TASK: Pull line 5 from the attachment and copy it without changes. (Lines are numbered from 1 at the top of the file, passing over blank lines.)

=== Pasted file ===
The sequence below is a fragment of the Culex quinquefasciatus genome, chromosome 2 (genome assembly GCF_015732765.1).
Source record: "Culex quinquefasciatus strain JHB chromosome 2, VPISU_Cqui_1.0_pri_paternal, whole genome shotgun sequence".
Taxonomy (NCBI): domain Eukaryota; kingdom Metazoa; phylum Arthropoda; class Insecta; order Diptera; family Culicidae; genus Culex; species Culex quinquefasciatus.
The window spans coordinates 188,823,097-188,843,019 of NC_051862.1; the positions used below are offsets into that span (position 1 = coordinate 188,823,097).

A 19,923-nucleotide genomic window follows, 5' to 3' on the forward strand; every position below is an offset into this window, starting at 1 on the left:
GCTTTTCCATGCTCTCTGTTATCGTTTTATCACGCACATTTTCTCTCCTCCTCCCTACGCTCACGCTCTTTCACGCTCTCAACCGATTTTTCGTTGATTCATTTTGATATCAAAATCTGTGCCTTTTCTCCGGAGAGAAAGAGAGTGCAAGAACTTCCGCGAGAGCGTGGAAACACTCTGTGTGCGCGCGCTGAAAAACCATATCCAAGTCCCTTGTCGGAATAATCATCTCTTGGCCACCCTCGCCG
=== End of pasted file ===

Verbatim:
A 19,923-nucleotide genomic window follows, 5' to 3' on the forward strand; every position below is an offset into this window, starting at 1 on the left: